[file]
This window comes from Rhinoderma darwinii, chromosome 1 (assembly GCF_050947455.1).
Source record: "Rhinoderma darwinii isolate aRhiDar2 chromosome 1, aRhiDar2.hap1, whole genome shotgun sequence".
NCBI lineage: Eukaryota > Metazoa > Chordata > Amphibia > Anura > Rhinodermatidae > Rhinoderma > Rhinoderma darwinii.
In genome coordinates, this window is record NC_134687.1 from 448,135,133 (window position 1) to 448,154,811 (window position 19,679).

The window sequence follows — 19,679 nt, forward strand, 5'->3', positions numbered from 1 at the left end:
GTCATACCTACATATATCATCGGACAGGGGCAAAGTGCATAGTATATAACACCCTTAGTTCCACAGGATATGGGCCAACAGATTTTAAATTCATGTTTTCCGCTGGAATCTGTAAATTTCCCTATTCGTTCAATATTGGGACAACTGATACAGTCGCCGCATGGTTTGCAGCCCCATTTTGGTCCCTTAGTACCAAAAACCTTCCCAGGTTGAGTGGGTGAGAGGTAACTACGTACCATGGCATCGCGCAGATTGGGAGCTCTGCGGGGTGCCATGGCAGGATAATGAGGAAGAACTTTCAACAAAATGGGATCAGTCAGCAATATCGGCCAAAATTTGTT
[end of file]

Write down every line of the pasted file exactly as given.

This window comes from Rhinoderma darwinii, chromosome 1 (assembly GCF_050947455.1).
Source record: "Rhinoderma darwinii isolate aRhiDar2 chromosome 1, aRhiDar2.hap1, whole genome shotgun sequence".
NCBI lineage: Eukaryota > Metazoa > Chordata > Amphibia > Anura > Rhinodermatidae > Rhinoderma > Rhinoderma darwinii.
In genome coordinates, this window is record NC_134687.1 from 448,135,133 (window position 1) to 448,154,811 (window position 19,679).

The window sequence follows — 19,679 nt, forward strand, 5'->3', positions numbered from 1 at the left end:
GTCATACCTACATATATCATCGGACAGGGGCAAAGTGCATAGTATATAACACCCTTAGTTCCACAGGATATGGGCCAACAGATTTTAAATTCATGTTTTCCGCTGGAATCTGTAAATTTCCCTATTCGTTCAATATTGGGACAACTGATACAGTCGCCGCATGGTTTGCAGCCCCATTTTGGTCCCTTAGTACCAAAAACCTTCCCAGGTTGAGTGGGTGAGAGGTAACTACGTACCATGGCATCGCGCAGATTGGGAGCTCTGCGGGGTGCCATGGCAGGATAATGAGGAAGAACTTTCAACAAAATGGGATCAGTCAGCAATATCGGCCAAAATTTGTT